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Equal Pay and Compensation Discrimination: Facts

Compensation discrimination in employment is prohibited by the Equal Pay Act of 1963, Title VII of the Civil Rights Act of 1964, the Age Discrimination in Employment Act of 1967, and Title I of the Americans with Disabilities Act of 1990, all enforced by the U.S. Equal Employment Opportunity Commission. Collectively, these statutes require employers to compensate employees without regard to race, color, religion, sex, national origin, age, or disability.

The law against compensation discrimination includes all payments made to or on behalf employees as remuneration for employment. All forms of compensation are covered, including salary, overtime pay, bonuses, stock options, profit sharing and bonus plans, life insurance, vacation and holiday pay, cleaning or gasoline allowances, hotel accommodations, reimbursement for travel expenses, and benefits.

Equal Pay Act

The Equal Pay Act requires that men and women be given equal pay for equal work in the same establishment. The jobs need not be identical, but they must be substantially equal. It is job content, not job titles, that determines whether jobs are substantially equal. Specifically, the EPA provides:

Employers may not pay unequal wages to men and women who perform jobs that require substantially equal skill, effort and responsibility, and that are performed under similar working conditions within the same establishment. Each of these factors is summarized below:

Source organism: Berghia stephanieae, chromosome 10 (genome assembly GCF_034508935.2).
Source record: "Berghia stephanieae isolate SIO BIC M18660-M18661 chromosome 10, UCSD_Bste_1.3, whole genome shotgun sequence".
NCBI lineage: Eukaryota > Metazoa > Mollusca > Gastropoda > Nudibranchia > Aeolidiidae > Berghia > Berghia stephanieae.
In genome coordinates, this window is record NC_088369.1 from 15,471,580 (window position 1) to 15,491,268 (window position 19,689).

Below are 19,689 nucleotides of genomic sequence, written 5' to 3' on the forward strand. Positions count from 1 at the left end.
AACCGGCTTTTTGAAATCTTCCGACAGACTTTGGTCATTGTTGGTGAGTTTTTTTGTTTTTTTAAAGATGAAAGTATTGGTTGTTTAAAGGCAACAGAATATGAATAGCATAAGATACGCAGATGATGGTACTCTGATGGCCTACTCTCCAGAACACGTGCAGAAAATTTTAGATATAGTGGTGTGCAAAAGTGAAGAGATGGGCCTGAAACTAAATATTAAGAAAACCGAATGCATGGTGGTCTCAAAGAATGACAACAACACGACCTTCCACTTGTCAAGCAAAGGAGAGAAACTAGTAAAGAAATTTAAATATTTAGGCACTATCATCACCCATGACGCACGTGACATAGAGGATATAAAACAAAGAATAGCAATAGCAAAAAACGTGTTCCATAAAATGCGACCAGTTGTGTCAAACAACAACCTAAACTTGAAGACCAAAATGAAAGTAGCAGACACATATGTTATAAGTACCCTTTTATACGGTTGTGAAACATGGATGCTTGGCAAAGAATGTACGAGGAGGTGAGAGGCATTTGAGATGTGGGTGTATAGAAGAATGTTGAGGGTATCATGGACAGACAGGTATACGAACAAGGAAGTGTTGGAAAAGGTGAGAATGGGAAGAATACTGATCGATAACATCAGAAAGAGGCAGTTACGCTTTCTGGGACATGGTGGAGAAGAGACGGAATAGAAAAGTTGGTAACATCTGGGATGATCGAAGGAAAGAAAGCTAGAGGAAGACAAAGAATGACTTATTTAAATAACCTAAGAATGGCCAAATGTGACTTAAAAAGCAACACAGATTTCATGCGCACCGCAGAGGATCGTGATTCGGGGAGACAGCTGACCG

Skill - Measured by factors such as the experience, ability, education, and training required to perform the job. The key issue is what skills are required for the job, not what skills the individual employees may have. For example, two bookkeeping jobs could be considered equal under the EPA even if one of the job holders has a master's degree in physics, since that degree would not be required for the job.

Effort - The amount of physical or mental exertion needed to perform the job. For example, suppose that men and women work side by side on a line assembling machine parts. The person at the end of the line must also lift the assembled product as he or she completes the work, and place it on a board. That job requires more effort than the other assembly line jobs if the extra effort of lifting the assembled product off the line is substantial and is a regular part of the job. As a result, it would not be a violation to pay that person more, regardless of whether the job is held by a man or a woman.

Responsibility - The degree of accountability required in performing the job. For example, a salesperson who is delegated the duty of determining whether to accept customers' personal checks has more responsibility than other salespeople. On the other hand, a minor difference in responsibility, such as assignment of the task of locking up at the end of the day, would not justify a pay differential.

Working Conditions - This encompasses two factors: (1) physical surroundings like temperature, fumes, and ventilation, and (2) hazards. For example, suppose a male nurse's aide who works in a hospital is paid less than a female nurse's aid who works in patients' homes. This difference generally does not qualify as a difference in working conditions that would justify a pay differential, because the physical surroundings and hazards in the two locations typically are similar.